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Death of Champion Hurdle-winning jockey Harry Sprague at 97

Jack Berry: paid tribute to Champion Hurdle winning jockey Harry Sprague
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Harry Sprague, who won the 1956 Champion Hurdle on the Charlie Hall-trained Doorknocker and the Whitbread Gold Cup on Done Up three years later on his last ride, has died at the age of 97.

Sprague, who was light enough at under 6st as an apprentice to ride on the Flat and twice rode in the Derby, was also successful at Cheltenham on the Bob Turnell-trained Rosenkavalier in the Grand Annual and Stroller, trained by Vincent O'Brien, in the Spa Hurdle.

Sprague was born in Devon in 1920 to a merchant seaman and was the grandson of a local shoemaker. After he rode Shetlands and cart horses to local acclaim his parents got him an apprenticeship with trainer Jack Reardon at Epsom.

Before the second world war interrupted his teenage career, Sprague was champion apprentice, had ridden Larchfield in the 1939 Derby and won over hurdles and fences.

After serving in the Far East, Sprague returned to beat champion jockey Gordon Richards in a photo-finish at Bath and resume winning ways under both codes.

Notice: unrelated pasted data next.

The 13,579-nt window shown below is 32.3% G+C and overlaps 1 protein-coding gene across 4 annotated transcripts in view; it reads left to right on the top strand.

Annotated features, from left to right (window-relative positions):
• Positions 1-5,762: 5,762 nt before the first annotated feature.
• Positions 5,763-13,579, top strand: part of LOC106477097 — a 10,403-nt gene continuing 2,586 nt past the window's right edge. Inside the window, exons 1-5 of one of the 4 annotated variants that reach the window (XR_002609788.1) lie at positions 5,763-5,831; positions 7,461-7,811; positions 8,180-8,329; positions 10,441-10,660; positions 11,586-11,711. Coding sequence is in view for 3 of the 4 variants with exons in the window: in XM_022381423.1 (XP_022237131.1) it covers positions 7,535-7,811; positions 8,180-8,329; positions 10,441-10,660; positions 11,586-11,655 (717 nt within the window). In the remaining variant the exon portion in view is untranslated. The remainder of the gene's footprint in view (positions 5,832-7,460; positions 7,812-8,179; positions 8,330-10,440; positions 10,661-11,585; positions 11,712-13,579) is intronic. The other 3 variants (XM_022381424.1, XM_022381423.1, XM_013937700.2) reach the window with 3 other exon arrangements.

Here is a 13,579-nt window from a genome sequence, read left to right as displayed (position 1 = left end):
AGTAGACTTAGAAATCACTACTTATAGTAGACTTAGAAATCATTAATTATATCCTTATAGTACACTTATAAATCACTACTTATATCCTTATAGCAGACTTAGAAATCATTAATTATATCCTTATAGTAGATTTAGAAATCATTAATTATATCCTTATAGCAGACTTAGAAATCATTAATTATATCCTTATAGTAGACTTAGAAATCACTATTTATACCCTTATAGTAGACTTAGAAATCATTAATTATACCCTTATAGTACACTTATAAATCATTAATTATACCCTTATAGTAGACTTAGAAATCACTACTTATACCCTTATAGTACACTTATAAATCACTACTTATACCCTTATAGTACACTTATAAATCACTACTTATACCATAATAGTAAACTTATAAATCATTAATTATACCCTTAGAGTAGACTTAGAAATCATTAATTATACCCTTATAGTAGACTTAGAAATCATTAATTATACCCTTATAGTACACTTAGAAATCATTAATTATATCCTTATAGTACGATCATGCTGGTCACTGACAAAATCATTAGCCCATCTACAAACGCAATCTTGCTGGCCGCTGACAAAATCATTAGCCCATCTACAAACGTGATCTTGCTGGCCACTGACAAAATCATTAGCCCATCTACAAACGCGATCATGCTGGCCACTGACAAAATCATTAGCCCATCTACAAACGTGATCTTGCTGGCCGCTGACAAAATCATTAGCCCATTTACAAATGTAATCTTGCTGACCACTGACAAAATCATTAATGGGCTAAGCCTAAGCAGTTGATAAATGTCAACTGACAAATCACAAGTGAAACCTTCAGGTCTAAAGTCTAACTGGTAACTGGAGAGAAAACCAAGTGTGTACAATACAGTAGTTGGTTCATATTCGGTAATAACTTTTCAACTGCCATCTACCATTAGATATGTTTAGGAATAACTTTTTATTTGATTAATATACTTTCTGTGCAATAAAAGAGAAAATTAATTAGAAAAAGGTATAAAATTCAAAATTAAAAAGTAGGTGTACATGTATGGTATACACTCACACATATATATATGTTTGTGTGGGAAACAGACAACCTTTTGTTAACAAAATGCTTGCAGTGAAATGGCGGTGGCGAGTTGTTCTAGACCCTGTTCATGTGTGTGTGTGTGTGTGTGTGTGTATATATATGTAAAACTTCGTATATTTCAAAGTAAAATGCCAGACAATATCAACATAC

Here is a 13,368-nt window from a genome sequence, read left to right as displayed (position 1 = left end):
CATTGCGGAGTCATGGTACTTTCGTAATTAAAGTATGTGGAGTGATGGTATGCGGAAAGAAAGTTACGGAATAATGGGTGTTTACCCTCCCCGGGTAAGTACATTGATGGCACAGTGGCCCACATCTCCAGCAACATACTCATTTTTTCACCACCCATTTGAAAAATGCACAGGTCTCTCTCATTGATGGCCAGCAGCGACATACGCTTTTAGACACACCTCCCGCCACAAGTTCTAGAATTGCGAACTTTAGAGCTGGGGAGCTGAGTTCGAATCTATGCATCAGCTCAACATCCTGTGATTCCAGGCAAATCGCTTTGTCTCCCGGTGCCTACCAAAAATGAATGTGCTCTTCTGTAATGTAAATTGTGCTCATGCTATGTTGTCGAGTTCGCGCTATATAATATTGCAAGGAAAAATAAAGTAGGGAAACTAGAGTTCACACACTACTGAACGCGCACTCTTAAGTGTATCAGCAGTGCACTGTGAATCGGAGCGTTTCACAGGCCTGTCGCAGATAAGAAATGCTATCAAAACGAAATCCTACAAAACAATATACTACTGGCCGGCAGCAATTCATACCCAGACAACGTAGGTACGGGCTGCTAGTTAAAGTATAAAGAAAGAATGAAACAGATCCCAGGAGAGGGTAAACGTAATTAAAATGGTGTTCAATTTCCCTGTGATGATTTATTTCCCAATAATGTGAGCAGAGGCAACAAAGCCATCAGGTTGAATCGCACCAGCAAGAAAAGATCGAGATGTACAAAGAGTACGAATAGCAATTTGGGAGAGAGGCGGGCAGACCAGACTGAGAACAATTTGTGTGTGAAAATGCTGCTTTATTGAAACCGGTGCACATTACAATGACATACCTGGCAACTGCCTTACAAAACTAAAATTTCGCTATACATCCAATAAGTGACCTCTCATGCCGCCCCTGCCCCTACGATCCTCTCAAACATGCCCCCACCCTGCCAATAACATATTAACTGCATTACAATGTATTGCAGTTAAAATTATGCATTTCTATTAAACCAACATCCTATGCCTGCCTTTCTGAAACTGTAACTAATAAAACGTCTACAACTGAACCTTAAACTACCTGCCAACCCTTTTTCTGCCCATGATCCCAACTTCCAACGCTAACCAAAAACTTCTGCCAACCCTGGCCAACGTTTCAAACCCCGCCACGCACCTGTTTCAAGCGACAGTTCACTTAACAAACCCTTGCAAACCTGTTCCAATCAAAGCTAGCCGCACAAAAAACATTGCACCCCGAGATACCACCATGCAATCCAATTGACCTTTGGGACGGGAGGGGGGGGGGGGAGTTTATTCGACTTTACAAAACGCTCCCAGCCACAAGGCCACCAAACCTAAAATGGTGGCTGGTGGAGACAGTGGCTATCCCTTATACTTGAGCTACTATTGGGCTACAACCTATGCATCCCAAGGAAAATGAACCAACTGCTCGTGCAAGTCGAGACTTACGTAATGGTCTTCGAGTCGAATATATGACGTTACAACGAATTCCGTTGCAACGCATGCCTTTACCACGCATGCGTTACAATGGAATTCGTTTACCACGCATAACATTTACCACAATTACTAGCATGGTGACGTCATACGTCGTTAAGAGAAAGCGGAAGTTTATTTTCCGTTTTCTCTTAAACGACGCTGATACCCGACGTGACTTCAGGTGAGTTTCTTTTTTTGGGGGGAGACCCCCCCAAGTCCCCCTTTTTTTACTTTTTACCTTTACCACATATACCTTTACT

His natural balance and independent mind made him a 'turn-to' jockey. Paddy Prendergast even flew him to Ireland to ride a horse no one could hold and Ryan Price plucked him out of retirement for one last glory day on Done Up in the 1959 Whitbread.

As with many jump jockeys he had his fair share of injuries, twice breaking a leg as well as an arm, ankle and wrist. He retired after riding nearly 250 jump winners including two Imperial Cups, to run a farm in his home county of Devon.

Jack Berry, who was apprenticed to Charlie Hall and led up Sprague's Champion Hurdle winner, paid tribute.

"Not only was Harry a great jockey, he was a lovely man and a gentleman to boot."

Recalling Doorknocker's triumph win Berry added: "Our stable jockey Paddy Farrell rode Ingo, the stable's more fancied runner.  I said to Harry, 'Don't be put off because Paddy rides Ingo – this fellow has a big chance even though he is a novice', which he proved.

"Harry and I have been good mates ever since." 

Not only was Harry a great jockey, he was a lovely man and a gentleman to boot
E.W. Terms